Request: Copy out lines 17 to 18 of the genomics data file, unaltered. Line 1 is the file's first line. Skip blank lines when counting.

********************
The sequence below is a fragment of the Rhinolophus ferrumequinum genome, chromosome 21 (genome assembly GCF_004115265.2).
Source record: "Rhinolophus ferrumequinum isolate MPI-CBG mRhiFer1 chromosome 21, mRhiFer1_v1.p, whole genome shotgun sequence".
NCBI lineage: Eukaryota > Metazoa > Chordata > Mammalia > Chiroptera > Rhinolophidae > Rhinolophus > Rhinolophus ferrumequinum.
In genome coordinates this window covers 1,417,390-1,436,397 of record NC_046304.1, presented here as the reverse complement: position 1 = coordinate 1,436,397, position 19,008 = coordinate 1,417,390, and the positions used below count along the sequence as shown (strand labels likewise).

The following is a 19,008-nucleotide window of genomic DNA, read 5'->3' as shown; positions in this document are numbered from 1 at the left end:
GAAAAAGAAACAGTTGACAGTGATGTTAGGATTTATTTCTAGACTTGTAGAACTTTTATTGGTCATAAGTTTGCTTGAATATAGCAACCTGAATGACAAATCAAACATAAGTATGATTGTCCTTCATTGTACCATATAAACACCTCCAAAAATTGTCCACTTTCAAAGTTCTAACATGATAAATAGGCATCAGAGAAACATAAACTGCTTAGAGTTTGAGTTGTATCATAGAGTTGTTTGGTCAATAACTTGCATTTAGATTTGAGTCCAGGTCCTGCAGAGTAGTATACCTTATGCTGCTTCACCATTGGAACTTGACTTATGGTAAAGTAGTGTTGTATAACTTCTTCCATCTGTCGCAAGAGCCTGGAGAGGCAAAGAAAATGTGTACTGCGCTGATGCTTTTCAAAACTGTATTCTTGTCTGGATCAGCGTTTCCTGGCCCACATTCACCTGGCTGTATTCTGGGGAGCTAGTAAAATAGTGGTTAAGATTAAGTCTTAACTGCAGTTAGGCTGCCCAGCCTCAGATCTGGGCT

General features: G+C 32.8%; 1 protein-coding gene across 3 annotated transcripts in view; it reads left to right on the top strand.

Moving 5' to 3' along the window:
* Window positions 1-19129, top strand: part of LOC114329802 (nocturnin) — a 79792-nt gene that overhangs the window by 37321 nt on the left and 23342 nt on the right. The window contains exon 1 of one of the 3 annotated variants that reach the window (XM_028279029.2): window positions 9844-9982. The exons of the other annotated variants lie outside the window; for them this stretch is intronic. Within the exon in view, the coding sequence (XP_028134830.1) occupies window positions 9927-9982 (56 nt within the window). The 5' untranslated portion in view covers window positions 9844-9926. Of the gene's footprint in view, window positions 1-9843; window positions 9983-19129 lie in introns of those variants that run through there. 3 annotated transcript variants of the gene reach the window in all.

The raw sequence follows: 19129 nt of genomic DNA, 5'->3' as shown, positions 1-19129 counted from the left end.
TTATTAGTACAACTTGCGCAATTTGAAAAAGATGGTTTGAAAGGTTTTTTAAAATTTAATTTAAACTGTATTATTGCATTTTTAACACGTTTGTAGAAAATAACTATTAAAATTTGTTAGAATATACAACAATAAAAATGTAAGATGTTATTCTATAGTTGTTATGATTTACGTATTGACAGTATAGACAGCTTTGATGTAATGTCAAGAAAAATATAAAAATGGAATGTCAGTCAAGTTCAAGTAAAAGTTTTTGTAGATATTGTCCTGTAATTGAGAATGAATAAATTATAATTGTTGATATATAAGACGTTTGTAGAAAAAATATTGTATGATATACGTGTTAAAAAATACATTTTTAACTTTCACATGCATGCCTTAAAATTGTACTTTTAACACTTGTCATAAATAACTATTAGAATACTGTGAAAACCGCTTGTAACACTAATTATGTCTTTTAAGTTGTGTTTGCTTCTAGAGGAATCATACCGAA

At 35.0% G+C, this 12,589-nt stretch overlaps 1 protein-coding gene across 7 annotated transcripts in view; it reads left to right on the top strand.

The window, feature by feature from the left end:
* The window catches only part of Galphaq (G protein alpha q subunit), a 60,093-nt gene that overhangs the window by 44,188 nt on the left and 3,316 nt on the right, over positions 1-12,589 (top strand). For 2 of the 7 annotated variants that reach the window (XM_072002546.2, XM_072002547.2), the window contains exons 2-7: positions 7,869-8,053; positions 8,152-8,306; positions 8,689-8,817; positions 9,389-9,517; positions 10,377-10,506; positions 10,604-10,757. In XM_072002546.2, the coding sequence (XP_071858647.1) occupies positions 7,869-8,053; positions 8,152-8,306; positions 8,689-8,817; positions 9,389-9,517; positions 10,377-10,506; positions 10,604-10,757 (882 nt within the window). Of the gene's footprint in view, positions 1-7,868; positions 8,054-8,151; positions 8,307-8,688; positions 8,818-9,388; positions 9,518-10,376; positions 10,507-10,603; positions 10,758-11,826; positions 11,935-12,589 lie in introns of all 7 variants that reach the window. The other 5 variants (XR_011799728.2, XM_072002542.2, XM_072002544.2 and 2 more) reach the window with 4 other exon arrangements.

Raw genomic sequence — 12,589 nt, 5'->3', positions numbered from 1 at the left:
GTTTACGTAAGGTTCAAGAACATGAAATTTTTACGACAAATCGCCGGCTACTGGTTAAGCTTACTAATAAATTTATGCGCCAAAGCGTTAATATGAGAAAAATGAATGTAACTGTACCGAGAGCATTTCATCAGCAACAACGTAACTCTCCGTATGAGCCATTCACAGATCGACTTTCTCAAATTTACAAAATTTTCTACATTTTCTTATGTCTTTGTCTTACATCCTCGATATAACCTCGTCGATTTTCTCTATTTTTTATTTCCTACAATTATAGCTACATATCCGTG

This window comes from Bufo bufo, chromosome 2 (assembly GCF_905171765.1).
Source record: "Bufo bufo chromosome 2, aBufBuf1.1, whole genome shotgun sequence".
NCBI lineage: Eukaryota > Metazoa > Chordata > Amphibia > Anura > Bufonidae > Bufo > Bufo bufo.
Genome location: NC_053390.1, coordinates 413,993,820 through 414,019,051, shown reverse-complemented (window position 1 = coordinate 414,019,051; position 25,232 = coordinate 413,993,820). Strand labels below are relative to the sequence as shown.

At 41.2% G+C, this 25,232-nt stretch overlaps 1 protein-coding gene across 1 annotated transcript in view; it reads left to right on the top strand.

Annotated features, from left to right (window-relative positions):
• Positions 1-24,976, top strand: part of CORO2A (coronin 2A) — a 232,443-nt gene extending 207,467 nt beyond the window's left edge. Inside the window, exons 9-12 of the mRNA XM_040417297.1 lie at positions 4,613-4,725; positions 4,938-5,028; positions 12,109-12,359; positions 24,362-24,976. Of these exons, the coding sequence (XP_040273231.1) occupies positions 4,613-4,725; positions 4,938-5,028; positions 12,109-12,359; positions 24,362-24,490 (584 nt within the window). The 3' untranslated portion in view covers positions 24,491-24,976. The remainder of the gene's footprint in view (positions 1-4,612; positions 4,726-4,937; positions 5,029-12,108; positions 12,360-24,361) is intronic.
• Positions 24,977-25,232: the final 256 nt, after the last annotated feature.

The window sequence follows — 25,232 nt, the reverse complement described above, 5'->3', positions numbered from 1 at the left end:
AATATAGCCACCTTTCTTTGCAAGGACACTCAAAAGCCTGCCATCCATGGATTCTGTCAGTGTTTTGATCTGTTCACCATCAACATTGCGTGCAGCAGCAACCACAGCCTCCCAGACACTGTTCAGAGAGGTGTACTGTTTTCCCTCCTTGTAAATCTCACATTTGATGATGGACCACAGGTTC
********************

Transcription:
This window comes from Bufo bufo, chromosome 2 (assembly GCF_905171765.1).
Source record: "Bufo bufo chromosome 2, aBufBuf1.1, whole genome shotgun sequence".